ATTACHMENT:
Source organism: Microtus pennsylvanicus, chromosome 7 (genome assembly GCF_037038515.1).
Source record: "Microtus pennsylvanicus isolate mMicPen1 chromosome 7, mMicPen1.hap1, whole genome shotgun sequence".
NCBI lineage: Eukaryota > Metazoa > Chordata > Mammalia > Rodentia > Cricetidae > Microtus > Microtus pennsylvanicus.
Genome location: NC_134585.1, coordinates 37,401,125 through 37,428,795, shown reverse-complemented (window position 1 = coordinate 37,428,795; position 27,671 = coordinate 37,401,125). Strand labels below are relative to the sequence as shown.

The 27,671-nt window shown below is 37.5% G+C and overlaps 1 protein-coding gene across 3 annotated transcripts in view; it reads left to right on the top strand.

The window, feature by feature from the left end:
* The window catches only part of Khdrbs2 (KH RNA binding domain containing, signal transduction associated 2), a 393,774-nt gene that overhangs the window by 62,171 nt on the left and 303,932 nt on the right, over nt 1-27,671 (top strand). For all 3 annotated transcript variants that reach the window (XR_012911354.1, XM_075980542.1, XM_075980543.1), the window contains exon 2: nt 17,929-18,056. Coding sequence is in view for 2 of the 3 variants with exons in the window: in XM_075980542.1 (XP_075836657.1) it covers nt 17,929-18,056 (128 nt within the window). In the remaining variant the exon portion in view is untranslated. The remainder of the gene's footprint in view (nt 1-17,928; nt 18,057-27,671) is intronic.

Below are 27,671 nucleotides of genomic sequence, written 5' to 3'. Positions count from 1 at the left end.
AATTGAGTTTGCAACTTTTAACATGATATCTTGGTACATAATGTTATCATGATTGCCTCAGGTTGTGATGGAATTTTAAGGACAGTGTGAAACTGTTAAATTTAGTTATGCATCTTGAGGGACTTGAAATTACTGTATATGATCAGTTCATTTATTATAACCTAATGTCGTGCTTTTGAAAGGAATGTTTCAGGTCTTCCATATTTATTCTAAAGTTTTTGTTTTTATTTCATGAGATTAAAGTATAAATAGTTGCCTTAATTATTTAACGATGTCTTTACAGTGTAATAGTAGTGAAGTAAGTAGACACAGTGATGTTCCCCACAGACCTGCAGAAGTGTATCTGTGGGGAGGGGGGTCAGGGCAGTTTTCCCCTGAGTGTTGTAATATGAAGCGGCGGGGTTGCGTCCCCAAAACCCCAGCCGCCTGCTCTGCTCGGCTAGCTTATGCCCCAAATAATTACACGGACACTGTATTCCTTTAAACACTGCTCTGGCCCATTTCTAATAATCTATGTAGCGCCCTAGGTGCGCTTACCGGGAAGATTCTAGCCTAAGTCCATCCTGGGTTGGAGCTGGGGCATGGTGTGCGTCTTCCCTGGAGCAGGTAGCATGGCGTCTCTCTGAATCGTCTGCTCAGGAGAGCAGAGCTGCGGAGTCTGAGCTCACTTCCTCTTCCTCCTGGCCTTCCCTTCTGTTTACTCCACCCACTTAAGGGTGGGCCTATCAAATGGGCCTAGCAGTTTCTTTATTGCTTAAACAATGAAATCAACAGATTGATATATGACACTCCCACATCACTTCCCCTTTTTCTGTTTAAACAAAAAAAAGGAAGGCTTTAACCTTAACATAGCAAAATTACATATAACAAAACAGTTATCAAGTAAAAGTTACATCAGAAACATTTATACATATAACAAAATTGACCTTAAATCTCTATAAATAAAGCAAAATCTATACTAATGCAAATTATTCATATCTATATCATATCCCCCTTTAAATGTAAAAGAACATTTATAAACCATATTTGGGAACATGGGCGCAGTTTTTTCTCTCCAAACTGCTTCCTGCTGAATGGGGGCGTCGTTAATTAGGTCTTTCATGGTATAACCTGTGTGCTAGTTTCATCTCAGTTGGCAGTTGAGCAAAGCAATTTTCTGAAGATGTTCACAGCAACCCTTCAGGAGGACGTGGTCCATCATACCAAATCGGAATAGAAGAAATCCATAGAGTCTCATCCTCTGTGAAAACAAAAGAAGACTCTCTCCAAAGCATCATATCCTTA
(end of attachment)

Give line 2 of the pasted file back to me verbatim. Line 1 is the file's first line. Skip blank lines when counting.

Source record: "Microtus pennsylvanicus isolate mMicPen1 chromosome 7, mMicPen1.hap1, whole genome shotgun sequence".